An education interrupted by illness, but mostly home educated by his Biology Professor father and his teacher mother, Pearsall served for four years in the war, mainly in the Indian Ocean. In 1946 he went to Trinity Hall, Cambridge to read History, and then began a (never finished) PhD at London University. He joined the NMM in September 1955. His output included specialist articles and reviews, a substantial museum pamphlet on the Second Dutch War, and contributions to the Society for Nautical Research and Navy Records Society (particularly the centenary volume – British Naval Documents, 1204 – 1960) publications. He revised many obscure naval lives for the Oxford Dictionary of National Biography.
Nicholas Rodger was born 12 November 1949 in Arundel, Sussex. Educated at Ampleforth College, and University College, Oxford, where he earned a PhD for his thesis on Naval Policy and cruiser design, 1865-1890. He served at the Public Records Office 1974-1991 as Assistant Keeper of Public Records, and resigned so as to start writing a Naval History of Britain, with the support of the National Maritime Museum, the Navy Records Society and the Society of Nautical Research. He was Anderson Senior Research Fellow 1992-98 at the National Maritime Museum. In 1999 he moved to Exeter University as Senior Lecturer and in 2000 became Professor of Naval History. In 2007 he was elected a Senior Research Fellow of All Souls College, Oxford. He was Hon. Secretary of the Navy Records Society 1976-1990, a member of the Society of Antiquaries from 1985, a Fellow of the Royal Historical Society from 1980 and a Fellow of the British Academy from 2003.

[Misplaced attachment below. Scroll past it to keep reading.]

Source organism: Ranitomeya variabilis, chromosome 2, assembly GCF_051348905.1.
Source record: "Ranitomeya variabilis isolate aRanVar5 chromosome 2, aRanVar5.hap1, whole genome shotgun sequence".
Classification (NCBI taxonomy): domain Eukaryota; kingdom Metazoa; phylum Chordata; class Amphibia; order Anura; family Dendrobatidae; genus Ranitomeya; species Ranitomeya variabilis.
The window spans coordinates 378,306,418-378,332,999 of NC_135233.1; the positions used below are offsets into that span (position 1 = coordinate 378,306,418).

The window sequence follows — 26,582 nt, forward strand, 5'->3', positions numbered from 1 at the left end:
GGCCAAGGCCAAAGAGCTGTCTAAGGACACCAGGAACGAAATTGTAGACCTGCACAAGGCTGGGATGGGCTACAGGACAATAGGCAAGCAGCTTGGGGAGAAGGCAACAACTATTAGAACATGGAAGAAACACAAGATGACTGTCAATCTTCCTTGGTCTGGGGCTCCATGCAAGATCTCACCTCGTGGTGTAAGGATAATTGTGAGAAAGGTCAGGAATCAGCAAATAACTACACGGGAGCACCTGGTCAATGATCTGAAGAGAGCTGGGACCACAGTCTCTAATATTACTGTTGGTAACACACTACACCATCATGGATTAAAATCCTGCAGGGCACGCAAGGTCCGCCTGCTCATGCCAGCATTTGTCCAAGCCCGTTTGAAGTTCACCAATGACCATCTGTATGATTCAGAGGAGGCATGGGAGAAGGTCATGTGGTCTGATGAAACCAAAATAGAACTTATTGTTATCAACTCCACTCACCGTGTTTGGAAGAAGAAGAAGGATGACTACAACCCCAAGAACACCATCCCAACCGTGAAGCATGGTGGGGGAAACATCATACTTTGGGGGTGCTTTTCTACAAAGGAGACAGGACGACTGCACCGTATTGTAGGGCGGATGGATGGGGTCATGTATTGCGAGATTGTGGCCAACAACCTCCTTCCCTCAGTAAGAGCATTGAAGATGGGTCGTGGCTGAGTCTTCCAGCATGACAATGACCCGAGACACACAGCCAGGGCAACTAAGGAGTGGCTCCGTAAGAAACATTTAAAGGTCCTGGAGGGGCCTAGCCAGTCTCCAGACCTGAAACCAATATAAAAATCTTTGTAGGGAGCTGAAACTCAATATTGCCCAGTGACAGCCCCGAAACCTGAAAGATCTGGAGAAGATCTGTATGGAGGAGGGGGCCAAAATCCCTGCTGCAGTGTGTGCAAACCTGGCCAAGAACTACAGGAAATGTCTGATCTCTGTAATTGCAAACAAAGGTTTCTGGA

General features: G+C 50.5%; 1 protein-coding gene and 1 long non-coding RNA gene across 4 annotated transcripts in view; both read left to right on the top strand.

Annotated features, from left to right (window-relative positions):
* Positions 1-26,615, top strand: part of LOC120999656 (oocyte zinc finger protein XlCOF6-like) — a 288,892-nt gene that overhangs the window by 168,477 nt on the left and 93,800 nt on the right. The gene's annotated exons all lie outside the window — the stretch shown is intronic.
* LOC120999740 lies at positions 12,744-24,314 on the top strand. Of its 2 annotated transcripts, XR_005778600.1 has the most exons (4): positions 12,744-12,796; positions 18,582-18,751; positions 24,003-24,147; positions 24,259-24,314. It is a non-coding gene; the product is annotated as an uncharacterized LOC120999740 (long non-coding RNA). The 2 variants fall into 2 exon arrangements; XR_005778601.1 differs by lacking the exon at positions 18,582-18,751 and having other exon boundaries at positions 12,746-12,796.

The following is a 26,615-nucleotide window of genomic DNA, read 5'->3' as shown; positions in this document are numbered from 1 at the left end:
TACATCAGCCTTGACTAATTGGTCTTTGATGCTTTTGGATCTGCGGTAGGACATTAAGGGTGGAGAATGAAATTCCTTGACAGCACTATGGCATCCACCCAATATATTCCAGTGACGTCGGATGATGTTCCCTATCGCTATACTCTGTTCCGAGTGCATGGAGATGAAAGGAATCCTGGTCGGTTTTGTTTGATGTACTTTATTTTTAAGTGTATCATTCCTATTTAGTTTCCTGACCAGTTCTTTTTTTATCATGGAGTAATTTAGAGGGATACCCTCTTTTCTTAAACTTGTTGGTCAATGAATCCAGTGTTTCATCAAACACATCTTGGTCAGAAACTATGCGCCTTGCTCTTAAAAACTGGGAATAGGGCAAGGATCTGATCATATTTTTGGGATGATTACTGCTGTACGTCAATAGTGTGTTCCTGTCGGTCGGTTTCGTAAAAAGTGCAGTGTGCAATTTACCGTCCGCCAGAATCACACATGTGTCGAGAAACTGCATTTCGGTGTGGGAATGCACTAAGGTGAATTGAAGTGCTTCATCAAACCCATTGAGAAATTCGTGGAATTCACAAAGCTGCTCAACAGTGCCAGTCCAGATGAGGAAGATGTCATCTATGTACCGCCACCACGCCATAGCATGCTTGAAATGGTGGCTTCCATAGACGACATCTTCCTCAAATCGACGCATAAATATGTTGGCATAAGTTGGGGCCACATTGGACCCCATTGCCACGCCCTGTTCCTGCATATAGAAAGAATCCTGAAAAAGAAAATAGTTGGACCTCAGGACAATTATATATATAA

He is currently writing the third and final volume of his trilogy on British naval history. The first two volumes were both highly acclaimed. He was awarded the Julian Corbett Prize in Naval History in 1982, and in 2005 both the Duke of Westminster’s Gold Medal for Military Literature and the British Academy Book Prize. In 2011 he was named the first Hattendorf Prize Laureate.
Geoffrey Till was born in London on 14 January 1945 the son of an RAF pilot. He studied at King’s College, London, receiving his BA in 1966, completing his MA in 1968 and PhD in 1976 in the War Studies department there. He taught at BRNC, Dartmouth and City University London, and in 1983 was appointed as a visiting lecturer to King’s College, London. In 1989 he was appointed professor of history at the Royal Naval College, Greenwich, also teaching at the Open University. He held a NATO Defence Fellowship, was a visiting scholar at the United States Naval Postgraduate School, Monterey, and in 1989 held the Foundation Chair in Military Affairs at the United States Marine Corps University, Quantico. When the RNC, Greenwich, closed he moved to the Joint Services Command and Staff College, where he served as Dean of Academic Studies, a position he held concurrently with his KCL chair, and head of the Department of Defence Studies, until 2006 when he became a Fellow of KCL.
He has been Reviews Editor for The Journal of Strategic Studies since 1978, and General Editor of Brassey’s Seapower: Naval Vessels, Weapon Systems and Technology since 1987, and general editor of the Frank Cass series on naval policy and history.